Can I get life insurance with Gilbert’s syndrome after being postponed?
Our client Mr H, a 42-year-old man had been applying directly to insurers for life insurance. He wanted to ensure that he had financial cover. To protect young family and mortgage should he pass away. Unfortunately, he found that the outcome was the same with every insurer. That his application would be postponed. This means that he was declined cover but could reapply at a later date.
He got in touch and gave us the task of helping him. Asking us to find an insurer who would offer him immediate cover. We discovered that the reason, he was being declined cover was because he had a mysterious health condition. Doctors were so far unable to give him an official diagnosis. Mr H was obviously becoming increasingly distressed about having no financial protection in place.
Mr H also enquired about critical illness cover. But, as he had been postponed many times for life cover, we advised him to apply for life cover only to begin with.
His mortgage had a loan outstanding of £220,000 over a remaining term of 19 years, on an interest only basis.
The medical condition
Mr H was originally thought to have Leukaemia. After receiving varying diagnoses from Lymphoma and non-alcoholic fatty liver, doctors finally determined he had Gilbert’s Syndrome.
Gilbert’s syndrome (GS) is a condition whereby you have higher than normal amounts of bilirubin in your blood. Bilirubin is a yellow substance found naturally in the blood, which forms as a by-product when old red blood cells are broken down.
GS is actually relatively common. It is thought to affect about one person in 20, (approximately 4% of the population), although some estimates are higher. It affects both males and females and is thought to be hereditary, meaning that it could be caused by a family genes. (NHS February 2018)
A significant increase in your bilirubin levels may lead to jaundice. Which is a yellowing of the skin and the whites of the eyes. Although it is seen more in the eyes. As bilirubin levels are usually only slightly increased, it is likely to take a medically trained person to observe jaundice in your skin appearance.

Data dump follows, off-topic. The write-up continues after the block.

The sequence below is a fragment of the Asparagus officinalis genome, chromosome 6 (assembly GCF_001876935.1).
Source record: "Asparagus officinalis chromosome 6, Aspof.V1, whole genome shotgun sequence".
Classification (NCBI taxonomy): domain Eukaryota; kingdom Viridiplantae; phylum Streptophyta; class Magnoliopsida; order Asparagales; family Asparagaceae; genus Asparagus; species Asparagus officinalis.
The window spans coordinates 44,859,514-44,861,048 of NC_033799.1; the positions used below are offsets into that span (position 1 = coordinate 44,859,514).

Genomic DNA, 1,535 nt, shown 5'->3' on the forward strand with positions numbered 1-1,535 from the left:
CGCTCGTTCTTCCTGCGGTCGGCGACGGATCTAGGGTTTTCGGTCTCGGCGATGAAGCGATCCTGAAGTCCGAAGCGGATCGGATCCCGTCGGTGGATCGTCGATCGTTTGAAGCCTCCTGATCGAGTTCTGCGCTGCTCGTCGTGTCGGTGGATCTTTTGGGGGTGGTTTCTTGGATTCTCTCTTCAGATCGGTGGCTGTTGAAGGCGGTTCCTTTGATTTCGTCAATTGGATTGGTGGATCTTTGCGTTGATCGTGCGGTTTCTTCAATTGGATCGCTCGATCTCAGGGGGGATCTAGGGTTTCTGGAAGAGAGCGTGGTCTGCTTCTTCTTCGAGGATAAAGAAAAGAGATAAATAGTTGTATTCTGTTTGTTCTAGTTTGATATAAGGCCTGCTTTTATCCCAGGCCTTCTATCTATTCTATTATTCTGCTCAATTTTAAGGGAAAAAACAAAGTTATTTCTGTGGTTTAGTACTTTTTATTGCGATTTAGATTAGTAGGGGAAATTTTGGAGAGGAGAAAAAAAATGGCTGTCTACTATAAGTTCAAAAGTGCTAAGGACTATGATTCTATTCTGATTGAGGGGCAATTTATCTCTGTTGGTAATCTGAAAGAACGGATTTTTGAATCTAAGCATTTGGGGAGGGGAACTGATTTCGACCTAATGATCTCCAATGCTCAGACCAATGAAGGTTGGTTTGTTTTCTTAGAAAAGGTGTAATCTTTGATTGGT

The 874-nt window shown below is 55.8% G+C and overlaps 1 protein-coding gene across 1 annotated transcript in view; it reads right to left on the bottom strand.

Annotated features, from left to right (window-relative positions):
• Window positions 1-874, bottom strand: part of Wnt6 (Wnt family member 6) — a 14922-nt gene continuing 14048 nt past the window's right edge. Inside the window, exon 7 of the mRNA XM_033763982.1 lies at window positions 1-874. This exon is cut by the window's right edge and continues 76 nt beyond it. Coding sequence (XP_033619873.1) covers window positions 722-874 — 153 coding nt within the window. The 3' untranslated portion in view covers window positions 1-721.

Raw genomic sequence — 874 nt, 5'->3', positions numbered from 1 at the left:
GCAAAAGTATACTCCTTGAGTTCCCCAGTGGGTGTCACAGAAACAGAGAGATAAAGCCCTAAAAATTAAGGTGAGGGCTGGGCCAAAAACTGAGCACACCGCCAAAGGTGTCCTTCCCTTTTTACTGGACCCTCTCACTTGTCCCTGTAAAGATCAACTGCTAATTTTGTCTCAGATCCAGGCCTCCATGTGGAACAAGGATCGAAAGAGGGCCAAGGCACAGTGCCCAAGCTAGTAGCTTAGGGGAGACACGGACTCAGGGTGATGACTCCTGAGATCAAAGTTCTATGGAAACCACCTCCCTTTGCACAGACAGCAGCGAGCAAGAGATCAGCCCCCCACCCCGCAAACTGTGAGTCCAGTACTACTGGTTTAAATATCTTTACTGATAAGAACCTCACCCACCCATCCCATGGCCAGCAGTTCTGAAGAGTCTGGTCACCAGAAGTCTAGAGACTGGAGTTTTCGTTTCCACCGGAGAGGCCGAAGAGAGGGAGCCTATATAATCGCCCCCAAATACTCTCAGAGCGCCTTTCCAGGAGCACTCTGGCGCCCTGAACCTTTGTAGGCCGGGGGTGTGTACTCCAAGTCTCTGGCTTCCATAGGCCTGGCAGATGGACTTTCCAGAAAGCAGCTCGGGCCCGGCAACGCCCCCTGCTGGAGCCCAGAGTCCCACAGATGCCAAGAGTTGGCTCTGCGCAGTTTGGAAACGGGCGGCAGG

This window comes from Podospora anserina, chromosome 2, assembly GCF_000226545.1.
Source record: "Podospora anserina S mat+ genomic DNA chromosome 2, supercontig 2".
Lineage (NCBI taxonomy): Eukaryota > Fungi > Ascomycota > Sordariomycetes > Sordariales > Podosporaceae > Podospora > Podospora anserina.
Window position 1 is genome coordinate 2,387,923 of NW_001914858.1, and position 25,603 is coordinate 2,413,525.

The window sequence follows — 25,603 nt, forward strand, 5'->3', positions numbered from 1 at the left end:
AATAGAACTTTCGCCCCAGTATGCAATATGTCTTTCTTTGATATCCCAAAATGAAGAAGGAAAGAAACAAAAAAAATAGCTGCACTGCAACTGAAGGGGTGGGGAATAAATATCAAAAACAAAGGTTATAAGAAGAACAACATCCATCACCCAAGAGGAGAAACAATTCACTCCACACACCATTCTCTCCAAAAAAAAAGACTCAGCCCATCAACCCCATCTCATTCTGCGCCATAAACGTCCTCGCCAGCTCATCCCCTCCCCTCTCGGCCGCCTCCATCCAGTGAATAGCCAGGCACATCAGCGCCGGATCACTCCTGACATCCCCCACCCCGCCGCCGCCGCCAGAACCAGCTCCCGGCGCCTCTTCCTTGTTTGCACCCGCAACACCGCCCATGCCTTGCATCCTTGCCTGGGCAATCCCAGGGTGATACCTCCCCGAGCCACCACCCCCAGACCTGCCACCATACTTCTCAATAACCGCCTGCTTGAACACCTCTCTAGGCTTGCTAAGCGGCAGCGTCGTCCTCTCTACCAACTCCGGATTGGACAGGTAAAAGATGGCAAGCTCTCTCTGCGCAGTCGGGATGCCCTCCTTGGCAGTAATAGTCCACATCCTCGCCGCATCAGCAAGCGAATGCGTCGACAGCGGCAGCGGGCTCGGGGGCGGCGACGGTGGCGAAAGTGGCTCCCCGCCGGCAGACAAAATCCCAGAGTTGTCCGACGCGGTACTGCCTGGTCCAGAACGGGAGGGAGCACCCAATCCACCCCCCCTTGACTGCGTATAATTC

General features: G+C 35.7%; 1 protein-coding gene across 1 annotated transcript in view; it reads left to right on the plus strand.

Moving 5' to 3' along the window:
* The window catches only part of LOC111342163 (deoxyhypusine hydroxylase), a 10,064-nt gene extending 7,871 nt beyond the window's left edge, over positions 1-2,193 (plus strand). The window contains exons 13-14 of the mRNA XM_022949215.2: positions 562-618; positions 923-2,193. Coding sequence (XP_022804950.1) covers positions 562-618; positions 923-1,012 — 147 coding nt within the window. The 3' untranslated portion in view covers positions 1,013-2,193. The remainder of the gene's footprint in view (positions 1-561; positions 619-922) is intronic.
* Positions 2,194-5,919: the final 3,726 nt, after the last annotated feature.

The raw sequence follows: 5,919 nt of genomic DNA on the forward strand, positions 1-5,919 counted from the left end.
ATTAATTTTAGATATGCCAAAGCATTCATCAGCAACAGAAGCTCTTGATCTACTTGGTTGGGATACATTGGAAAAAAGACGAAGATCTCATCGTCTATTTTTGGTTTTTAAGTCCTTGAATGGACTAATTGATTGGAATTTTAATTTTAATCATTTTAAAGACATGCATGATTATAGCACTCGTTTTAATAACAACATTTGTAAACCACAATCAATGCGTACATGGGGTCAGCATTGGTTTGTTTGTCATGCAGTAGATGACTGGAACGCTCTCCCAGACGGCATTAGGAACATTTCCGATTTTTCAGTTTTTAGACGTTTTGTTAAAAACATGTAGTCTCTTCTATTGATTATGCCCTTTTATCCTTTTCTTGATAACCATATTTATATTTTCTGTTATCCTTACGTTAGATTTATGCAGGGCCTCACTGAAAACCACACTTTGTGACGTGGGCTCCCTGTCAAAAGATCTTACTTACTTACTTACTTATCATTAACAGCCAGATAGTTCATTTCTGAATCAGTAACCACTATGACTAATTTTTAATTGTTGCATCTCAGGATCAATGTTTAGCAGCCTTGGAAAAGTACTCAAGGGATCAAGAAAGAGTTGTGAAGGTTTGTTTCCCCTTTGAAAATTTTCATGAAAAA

Jaundice may become more obvious if you become stressed. Ill with an infection (particularly a viral illness), starved or dehydrated, conditions not in themselves directly related to the disorder. Menstruation might also be a factor in sparking off higher bilirubin levels in women.
Gilbert’s Syndrome is, in fact, a harmless condition. It is not a disease and it is possible that you may not even know you have it.
Our process and advice
We felt that we could use our wealth of insurance and medical underwriting knowledge to help Mr H obtain the cover he needed.
Once we had a good understanding of his situation, requirements and medical history we started our research process.
This involves us contacting many, and in some cases all, of the UK’s leading insurers to discuss our client’s requirements. The purpose of this is to establish how they might treat his application.
As the client had been postponed previously and the process of diagnosis had taken a long time, most of the insurers wanted to obtain full details from the client’s GP.
By pre -underwriting as much as possible we are usually able to provide an idea of an outcome to avoid any nasty shocks.
There was one provider that indicated they would possibly offer Critical Illness now that the diagnosis had been established. Mr H was happy to apply to them on this basis.
The provider was then able to offer Mr H life insurance with an increase on top of the initial premium of 50%. As a result, Mr H was very pleased. We were able to arrange a level term life or earlier terminal illness policy with a sum assured of £500,000 over a term of 19 years for a monthly premium of £54.32. Based on this positive outcome, he is now looking to acquire a critical illness policy.
Client Id 121447540
Please note that any premiums mentioned are indicative only. Based on this specific case study/ example, which is shown for information purposes only. Your own circumstances will determine whether the amount payable is more or less than the figure quoted.
Whilst you are welcome to get a quote online, we would recommend you speak to one of our advisers.
Any quote that your adviser provides you with will take into account your circumstances and medical history, as well as your budget!
An online quote is just that – a quote – it isn’t a definite offer of cover. What really matters is the premium you are offered, after your application has been assessed.
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Interested in related stories?
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